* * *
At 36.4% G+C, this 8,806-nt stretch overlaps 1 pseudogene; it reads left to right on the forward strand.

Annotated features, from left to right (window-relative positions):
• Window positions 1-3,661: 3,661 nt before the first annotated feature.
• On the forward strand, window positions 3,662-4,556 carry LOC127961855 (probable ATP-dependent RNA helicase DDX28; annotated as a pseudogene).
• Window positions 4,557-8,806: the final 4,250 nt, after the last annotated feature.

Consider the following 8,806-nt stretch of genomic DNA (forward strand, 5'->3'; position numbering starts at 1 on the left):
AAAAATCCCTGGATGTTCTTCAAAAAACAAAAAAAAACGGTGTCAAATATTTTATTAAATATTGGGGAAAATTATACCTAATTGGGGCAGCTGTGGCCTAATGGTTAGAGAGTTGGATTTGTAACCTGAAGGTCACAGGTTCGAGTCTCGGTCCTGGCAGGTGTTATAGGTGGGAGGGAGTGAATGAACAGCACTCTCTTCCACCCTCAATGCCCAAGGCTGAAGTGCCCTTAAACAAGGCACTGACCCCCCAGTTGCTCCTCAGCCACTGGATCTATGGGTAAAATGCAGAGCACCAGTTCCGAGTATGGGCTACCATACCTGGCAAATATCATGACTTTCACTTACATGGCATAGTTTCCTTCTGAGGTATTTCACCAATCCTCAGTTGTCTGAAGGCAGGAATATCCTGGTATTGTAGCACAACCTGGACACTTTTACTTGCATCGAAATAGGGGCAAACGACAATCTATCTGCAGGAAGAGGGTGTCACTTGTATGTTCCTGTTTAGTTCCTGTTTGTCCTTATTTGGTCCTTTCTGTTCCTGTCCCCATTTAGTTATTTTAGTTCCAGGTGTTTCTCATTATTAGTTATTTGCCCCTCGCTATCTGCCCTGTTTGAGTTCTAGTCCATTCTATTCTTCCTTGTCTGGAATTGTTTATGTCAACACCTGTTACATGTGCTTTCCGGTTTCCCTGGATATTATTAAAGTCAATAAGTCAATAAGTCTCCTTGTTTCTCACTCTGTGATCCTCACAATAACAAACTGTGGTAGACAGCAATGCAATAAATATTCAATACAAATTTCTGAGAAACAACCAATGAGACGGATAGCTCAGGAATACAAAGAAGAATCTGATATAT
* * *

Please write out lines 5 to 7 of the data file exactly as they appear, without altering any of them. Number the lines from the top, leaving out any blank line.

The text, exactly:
• Window positions 4,557-8,806: the final 4,250 nt, after the last annotated feature.

Consider the following 8,806-nt stretch of genomic DNA (forward strand, 5'->3'; position numbering starts at 1 on the left):
AAAAATCCCTGGATGTTCTTCAAAAAACAAAAAAAAACGGTGTCAAATATTTTATTAAATATTGGGGAAAATTATACCTAATTGGGGCAGCTGTGGCCTAATGGTTAGAGAGTTGGATTTGTAACCTGAAGGTCACAGGTTCGAGTCTCGGTCCTGGCAGGTGTTATAGGTGGGAGGGAGTGAATGAACAGCACTCTCTTCCACCCTCAATGCCCAAGGCTGAAGTGCCCTTAAACAAGGCACTGACCCCCCAGTTGCTCCTCAGCCACTGGATCTATGGGTAAAATGCAGAGCACCAGTTCCGAGTATGGGCTACCATACCTGGCAAATATCATGACTTTCACTTACATGGCATAGTTTCCTTCTGAGGTATTTCACCAATCCTCAGTTGTCTGAAGGCAGGAATATCCTGGTATTGTAGCACAACCTGGACACTTTTACTTGCATCGAAATAGGGGCAAACGACAATCTATCTGCAGGAAGAGGGTGTCACTTGTATGTTCCTGTTTAGTTCCTGTTTGTCCTTATTTGGTCCTTTCTGTTCCTGTCCCCATTTAGTTATTTTAGTTCCAGGTGTTTCTCATTATTAGTTATTTGCCCCTCGCTATCTGCCCTGTTTGAGTTCTAGTCCATTCTATTCTTCCTTGTCTGGAATTGTTTATGTCAACACCTGTTACATGTGCTTTCCGGTTTCCCTGGATATTATTAAAGTCAATAAGTCAATAAGTCTCCTTGTTTCTCACTCTGTGATCCTCACAATAACAAACTGTGGTAGACAGCAATGCAATAAATATTCAATACAAATTTCTGAGAAACAACCAATGAGACGGATAGCTCAGGAATACAAAGAAGAATCTGATATAT